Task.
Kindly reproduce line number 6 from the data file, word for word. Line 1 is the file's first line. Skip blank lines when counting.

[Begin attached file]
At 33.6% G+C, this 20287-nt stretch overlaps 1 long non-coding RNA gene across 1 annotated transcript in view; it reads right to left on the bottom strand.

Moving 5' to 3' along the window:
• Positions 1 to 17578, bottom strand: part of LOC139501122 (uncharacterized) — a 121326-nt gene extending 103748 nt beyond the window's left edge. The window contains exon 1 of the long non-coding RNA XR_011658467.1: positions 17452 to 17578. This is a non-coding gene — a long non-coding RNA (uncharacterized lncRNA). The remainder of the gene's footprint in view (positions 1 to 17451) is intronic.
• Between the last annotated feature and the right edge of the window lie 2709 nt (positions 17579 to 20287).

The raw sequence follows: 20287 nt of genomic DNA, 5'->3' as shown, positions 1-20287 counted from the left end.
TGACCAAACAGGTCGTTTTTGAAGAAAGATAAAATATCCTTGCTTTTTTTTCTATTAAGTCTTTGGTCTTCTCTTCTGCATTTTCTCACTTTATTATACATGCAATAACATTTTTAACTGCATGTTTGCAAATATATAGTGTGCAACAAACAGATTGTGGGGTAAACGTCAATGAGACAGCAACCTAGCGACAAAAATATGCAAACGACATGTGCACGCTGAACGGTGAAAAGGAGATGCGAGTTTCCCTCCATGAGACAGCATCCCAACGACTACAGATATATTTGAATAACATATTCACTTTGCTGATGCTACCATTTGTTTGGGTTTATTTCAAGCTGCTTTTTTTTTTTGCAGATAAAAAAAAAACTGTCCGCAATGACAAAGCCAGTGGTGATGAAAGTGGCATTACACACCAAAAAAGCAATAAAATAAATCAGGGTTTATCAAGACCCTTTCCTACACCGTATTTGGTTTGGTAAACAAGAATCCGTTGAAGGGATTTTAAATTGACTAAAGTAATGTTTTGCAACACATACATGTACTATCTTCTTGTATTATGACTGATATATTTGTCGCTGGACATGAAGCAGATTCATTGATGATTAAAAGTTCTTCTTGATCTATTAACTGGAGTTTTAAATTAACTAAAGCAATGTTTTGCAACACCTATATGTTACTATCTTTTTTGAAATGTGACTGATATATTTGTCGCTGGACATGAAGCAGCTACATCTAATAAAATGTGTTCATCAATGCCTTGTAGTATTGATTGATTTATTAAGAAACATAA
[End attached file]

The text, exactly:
TGACCAAACAGGTCGTTTTTGAAGAAAGATAAAATATCCTTGCTTTTTTTTCTATTAAGTCTTTGGTCTTCTCTTCTGCATTTTCTCACTTTATTATACATGCAATAACATTTTTAACTGCATGTTTGCAAATATATAGTGTGCAACAAACAGATTGTGGGGTAAACGTCAATGAGACAGCAACCTAGCGACAAAAATATGCAAACGACATGTGCACGCTGAACGGTGAAAAGGAGATGCGAGTTTCCCTCCATGAGACAGCATCCCAACGACTACAGATATATTTGAATAACATATTCACTTTGCTGATGCTACCATTTGTTTGGGTTTATTTCAAGCTGCTTTTTTTTTTTGCAGATAAAAAAAAAACTGTCCGCAATGACAAAGCCAGTGGTGATGAAAGTGGCATTACACACCAAAAAAGCAATAAAATAAATCAGGGTTTATCAAGACCCTTTCCTACACCGTATTTGGTTTGGTAAACAAGAATCCGTTGAAGGGATTTTAAATTGACTAAAGTAATGTTTTGCAACACATACATGTACTATCTTCTTGTATTATGACTGATATATTTGTCGCTGGACATGAAGCAGATTCATTGATGATTAAAAGTTCTTCTTGATCTATTAACTGGAGTTTTAAATTAACTAAAGCAATGTTTTGCAACACCTATATGTTACTATCTTTTTTGAAATGTGACTGATATATTTGTCGCTGGACATGAAGCAGCTACATCTAATAAAATGTGTTCATCAATGCCTTGTAGTATTGATTGATTTATTAAGAAACATAA